How to Visit the Uxmal Ruins, the Best Mayan Ruins in Mexico

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The Uxmal ruins of Mexico’s Yucatan Peninsula. Many people think that the best Mayan ruins in Mexico are found at Chichen Itza near the town of Valladolid. It’s true that Chichen Itza is larger and also very impressive. That said, our family thought the Uxmal ruins were the best Mayan Ruins in the Yucatan Peninsula…and the rest of the country. Read below and see for yourself.

How to Visit the Uxmal Ruins, the Best Mayan Ruins in Mexico

Uxmal Ruins: The Best Mayan Ruins in Mexico

The Yucatan Peninsula has so much beneath the surface. Freshwater cenotes run deep underground, with openings across the jungle floor. There’s also history here — a long history of the Mayan empire that goes back as far as several centuries BC.

There is so much to explore in Mexico, and the Yucatan Peninsula is a great place to start.

One of the best places to witness the remnants of Mexico’s Mayan history is at the Uxmal ruins. Pronounced “Oosh-Mahl,” the site of this ancient Mayan city is a great place to visit and a UNESCO World Heritage Site.

Archaeologists believe that city where the Uxmal ruins remain was founded around 500 AD and came to prominence in around 800 AD. These Mayan ruins cover a large expanse and are quite fun to walk around. Signs with Spanish and English are found in front of the main structures.

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Why Uxmal Ruins are the Best Mayan Ruins in Mexico

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There are so many great Mayan ruins Mexico, and you should visit as many as possible. Yet we believe that the Uxmal ruins were the most interesting Mayan ruins in Mexico for our family. Perhaps they’ll be the best Mayan ruins for you, too. Here’s why.

You Can Climb the Temple – Best Mayan Ruins in Mexico

That’s right: at Chichen Itza, the steps to the top of the main pyramid are off limits. In contrast, at the Uxmal ruins, you can climb to the top of the Pirámide del Adivino (Pyramid of the Magician). At a height of around 35 meters/115 feet, you get a great view of the surrounding area.

The steps are steep, so be careful with little ones. Once at the top, there is room to move around — even with a large family.

Related Read: Why Buy Travel Insurance: Family Travel Essentials

Beyond Mayan Ruins in Mexico – Related Posts

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Less Crowded for Its Size – Uxmal Ruins

Not all Mayan ruins in the Yucatan are crowded, but the biggest and most famous Mayan ruins can be mobbed with people. We loved our visit to Chichen Itza, the most famous Mayan ruins in the Yucatan. Still, we made sure to be there when they opened so we could get some pics without other people in them.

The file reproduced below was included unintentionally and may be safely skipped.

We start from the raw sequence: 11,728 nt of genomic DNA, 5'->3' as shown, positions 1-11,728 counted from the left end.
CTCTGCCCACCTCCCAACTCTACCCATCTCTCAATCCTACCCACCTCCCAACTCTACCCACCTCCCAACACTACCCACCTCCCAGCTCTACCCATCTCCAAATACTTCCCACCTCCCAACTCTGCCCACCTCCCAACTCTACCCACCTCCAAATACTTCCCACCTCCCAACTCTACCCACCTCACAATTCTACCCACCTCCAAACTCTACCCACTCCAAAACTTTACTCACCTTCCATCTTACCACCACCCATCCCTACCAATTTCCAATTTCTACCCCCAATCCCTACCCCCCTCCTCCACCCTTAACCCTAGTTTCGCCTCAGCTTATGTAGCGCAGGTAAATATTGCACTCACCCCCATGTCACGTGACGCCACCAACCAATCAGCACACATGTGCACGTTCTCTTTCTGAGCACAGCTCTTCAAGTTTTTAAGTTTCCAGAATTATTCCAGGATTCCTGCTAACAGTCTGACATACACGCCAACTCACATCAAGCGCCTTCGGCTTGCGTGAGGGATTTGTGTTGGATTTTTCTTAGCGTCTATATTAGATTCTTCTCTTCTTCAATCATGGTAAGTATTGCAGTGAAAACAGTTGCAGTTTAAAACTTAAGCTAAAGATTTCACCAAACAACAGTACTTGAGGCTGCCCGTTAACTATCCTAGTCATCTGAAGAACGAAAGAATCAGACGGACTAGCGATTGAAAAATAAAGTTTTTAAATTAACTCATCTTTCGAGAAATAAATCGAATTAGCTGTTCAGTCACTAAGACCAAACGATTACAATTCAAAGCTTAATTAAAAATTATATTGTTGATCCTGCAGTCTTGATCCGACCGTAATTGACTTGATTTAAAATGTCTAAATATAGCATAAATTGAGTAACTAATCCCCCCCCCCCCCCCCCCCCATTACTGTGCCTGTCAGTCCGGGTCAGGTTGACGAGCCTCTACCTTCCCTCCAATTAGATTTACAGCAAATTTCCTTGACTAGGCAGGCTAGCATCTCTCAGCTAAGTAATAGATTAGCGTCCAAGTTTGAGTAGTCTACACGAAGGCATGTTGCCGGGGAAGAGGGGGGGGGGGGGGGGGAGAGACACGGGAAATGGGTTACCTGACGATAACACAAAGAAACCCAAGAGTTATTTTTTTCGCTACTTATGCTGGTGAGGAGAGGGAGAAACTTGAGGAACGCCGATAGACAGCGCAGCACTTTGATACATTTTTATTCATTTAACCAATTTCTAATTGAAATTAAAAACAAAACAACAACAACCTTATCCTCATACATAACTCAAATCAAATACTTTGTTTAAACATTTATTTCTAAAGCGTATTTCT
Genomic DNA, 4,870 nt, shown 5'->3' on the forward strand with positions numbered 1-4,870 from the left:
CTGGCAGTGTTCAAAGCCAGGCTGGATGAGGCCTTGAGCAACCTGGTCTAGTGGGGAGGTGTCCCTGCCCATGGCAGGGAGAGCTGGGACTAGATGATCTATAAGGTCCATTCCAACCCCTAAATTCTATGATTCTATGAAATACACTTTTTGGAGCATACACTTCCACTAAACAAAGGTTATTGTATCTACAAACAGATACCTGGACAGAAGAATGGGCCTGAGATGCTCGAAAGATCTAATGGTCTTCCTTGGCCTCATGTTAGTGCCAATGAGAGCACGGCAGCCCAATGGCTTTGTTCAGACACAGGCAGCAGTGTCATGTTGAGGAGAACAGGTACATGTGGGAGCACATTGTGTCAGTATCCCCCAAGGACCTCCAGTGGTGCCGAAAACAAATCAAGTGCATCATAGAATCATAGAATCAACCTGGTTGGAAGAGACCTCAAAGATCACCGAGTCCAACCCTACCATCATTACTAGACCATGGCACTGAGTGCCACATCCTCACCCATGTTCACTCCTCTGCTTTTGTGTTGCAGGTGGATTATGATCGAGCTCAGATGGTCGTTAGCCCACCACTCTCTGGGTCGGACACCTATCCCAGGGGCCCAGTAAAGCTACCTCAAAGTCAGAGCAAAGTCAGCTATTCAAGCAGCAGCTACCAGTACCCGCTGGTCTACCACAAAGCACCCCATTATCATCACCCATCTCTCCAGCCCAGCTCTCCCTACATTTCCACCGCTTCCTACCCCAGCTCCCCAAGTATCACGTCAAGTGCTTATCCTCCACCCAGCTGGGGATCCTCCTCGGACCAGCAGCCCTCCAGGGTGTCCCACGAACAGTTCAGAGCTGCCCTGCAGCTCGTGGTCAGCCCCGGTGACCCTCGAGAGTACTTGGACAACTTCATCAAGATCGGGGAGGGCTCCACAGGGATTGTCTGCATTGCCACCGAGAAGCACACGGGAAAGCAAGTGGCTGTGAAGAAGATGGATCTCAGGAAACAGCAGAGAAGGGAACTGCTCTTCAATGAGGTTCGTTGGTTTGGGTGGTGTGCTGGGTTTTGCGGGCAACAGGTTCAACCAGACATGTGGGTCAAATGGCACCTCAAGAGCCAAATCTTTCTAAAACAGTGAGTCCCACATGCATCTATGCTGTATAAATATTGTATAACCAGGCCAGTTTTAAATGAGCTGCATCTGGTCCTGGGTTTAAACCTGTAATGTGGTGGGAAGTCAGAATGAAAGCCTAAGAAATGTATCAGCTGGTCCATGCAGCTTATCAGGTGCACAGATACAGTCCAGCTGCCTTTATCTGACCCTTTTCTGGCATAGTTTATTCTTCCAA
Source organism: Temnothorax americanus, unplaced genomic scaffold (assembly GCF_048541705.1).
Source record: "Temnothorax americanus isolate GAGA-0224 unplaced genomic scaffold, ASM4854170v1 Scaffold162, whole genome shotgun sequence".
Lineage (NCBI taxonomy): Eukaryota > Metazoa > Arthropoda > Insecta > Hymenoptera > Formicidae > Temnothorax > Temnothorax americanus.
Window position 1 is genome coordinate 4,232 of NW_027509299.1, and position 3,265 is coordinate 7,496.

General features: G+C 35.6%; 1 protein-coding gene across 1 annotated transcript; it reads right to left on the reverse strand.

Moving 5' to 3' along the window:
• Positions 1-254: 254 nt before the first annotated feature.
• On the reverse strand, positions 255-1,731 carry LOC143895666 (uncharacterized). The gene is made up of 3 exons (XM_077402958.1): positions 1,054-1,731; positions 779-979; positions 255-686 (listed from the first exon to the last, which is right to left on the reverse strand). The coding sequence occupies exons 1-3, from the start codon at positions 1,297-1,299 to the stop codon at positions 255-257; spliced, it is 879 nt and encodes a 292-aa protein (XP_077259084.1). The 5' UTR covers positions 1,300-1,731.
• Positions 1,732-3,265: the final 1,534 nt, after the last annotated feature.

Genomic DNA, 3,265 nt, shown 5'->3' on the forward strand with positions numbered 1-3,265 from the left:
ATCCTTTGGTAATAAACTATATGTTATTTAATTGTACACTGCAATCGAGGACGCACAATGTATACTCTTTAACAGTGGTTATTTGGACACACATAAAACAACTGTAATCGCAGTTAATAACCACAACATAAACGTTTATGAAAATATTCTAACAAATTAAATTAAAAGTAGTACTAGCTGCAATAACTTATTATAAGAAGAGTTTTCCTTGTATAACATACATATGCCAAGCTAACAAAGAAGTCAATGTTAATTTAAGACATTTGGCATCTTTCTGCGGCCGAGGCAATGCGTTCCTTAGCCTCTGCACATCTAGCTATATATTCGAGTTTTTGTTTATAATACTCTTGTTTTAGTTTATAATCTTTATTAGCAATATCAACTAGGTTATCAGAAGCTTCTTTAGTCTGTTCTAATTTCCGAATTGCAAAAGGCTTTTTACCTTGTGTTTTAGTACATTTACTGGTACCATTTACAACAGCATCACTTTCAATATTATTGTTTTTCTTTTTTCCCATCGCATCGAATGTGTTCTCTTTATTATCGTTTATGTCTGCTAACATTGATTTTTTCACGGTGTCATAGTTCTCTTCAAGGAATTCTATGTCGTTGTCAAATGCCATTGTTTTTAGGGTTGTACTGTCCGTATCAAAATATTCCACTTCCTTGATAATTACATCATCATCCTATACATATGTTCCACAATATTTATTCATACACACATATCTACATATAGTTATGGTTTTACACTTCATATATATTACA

The Uxmal ruins have people and tour groups visiting too, of course. Just not as many. Considering the size and significance of the site, it made a big difference in our experience.

Fewer Touts & Souvenir Sellers – Best Mayan Ruins in Mexico

Where there are fewer tourists, there will be fewer people trying to sell them a T-shirt. We saw no tables of trinkets or tchotchkes for sale in the Uxmal ruins. It’s possible that they are outlawed inside the grounds or there simply isn’t a market for it there.

To be honest, souvenir stands don’t bother me as much as they do some travelers. For example, they don’t take the ambiance away from places like Chichen Itza for me. I understand why these people do what they do. But it’s nice to be able to wander freely through the Uxmal ruins without someone asking you to buy a necklace, wood carving, or Mayan chess set.

It’s easier to take better pictures at Uxmal ruins, too.

More Iguanas at Uxmal Ruins

iguana How to Visit the Uxmal Ruins, the Best Mayan Ruins in Mexico— Mexico Family Travel iguana 11

iguana How to Visit the Uxmal Ruins, the Best Mayan Ruins in Mexico — Mexico Family Travel iguana 13

Perhaps another result of lower tourist numbers, but we saw a lot of large iguanas at the Uxmal ruins. This alone made it the best Mayan ruins in Mexico for our daughter. She felt compelled to photograph each and every one we encountered.

Look for iguanas wherever there is sunlight on a rock. This goes double for the huge piles of rocks you’ll find throughout the Uxmal ruins complex. At the governor’s palace, they live inside the stone walls! I tried to get a picture but they scurried into the cracks before I could focus.

More Interesting Design – Best Mayan Ruins in Mexico

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How to Visit the Uxmal Ruins, the Best Mayan Ruins in Mexico

This is purely subjective, but the kids and I liked the design and architectural flourishes of the Uxmal ruins more than the Chichen Itza ruins. The Puuc style seen here has more curves and softer lines. We liked that.

There’s a Pok-ta-Pok Court – Uxmal Ruins

How to Visit the Uxmal Ruins, the Best Mayan Ruins in Mexico

Pok-ta-Pok is an ancient Mayan ball game where opposing teams try to get a large, solid-rubber ball through a stone hoop using only their hips. We watched a Pok-ta-Pok demonstration in Merida and it was pretty cool.

The Pok-ta-Pok court at the Uxmal ruins isn’t as large and intact as in some Mayan archaeological sites, but it’s still impressive.